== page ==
From Iceland — "Jellyfish" Against Plastic Pollution

“Jellyfish” Against Plastic Pollution

Published September 12, 2019

Lea Müller
Photo by
Wikimedia Commons

Six Icelandic women swam 34 kilometers across the English Channel, from Dover in England to Cap Gris Nez in France. The group is called “Marglytturnar”, which is Icelandic for “The Jellyfish” and their main objective is to raise awareness for plastic pollution.

After 15 hours of swimming, “The Jellyfish” touched ground in France, having alternated hourly. The team, consisting of Sigrún Þuríður Geirsdóttir, Birna Bragadóttir, Brynhildur Ólafsdóttir, Sigurlaug María Jónsdóttir, Halldóra Gyða Matthíasdóttir, and Þórey Vilhjálmsdóttir, took about two years to prepare for the swim, reports. The preparation surely came in handy when the sea got rough halfway through their journey.

Beforehand, the group had waited a week in Dover for the weather to calm down and it wasn’t clear whether they would be able to head out at all, as their permission to cross the channel expired on September 10th. Eventually, they got lucky and supporters were able to follow the group’s progress via Facebook, where they posted updates on shifts, weather conditions and snack supply.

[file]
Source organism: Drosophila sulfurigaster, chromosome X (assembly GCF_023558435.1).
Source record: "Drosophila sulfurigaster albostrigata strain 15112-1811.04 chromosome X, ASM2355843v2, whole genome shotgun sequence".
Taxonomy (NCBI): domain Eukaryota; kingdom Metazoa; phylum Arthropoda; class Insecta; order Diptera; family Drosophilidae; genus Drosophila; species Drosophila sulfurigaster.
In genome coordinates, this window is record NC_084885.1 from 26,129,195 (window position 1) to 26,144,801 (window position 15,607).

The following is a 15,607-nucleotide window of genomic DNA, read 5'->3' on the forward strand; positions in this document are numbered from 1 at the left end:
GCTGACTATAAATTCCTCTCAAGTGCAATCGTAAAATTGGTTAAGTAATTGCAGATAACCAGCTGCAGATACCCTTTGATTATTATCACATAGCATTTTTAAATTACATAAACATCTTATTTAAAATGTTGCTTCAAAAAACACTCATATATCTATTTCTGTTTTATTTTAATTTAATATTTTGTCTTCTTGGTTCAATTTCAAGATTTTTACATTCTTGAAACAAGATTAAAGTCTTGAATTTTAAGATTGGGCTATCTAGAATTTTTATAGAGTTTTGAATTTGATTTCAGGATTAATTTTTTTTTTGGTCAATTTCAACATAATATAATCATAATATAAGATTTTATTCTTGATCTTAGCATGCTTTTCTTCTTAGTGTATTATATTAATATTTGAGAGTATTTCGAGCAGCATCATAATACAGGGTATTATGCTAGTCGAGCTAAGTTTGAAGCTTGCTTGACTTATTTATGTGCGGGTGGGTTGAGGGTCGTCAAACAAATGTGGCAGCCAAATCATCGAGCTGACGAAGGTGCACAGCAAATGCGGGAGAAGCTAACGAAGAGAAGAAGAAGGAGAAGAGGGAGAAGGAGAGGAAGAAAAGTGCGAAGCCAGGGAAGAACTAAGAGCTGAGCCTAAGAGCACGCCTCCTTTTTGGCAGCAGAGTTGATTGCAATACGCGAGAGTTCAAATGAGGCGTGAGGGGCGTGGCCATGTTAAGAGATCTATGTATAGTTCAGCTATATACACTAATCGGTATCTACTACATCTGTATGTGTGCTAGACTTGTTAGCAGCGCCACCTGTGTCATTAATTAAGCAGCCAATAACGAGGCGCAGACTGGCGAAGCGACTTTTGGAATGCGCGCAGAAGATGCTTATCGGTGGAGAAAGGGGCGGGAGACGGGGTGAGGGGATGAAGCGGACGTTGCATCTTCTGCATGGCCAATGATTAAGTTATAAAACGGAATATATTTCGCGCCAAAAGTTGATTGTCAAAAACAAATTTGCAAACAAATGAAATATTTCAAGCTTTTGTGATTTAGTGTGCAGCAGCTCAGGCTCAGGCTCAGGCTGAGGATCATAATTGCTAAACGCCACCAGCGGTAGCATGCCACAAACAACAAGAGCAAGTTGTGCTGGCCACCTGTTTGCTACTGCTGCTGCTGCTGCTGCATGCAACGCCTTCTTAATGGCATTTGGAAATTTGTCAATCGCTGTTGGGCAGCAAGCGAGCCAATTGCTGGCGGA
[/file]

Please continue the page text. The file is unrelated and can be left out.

The cause

Their noble cause, to raise awareness for plastic pollution, is, unfortunately, a little compromised by a photo that shows the snacks mostly in plastic packaging and bagged in reusable plastic bags. This is not exactly in line with the zero-waste-movement which is above all else about trying to refuse plastic, not just reuse it, since every piece of plastic produced nevertheless is a forever lost resource to the planet and often takes about 400 years to decompose. Getting in control of plastic pollution is not just about cleaning up, but even more so about changing consumer behaviour.

This is however not to discredit their effort. The environmental organisation Blái herinn, which the group is raising funds for, does a great job cleaning up Icelandic beaches. Without them, Iceland’s beautiful beaches would certainly look a lot different. With the now incoming fresh funds, “The Jellyfish” made a great contribution to keeping it that way.

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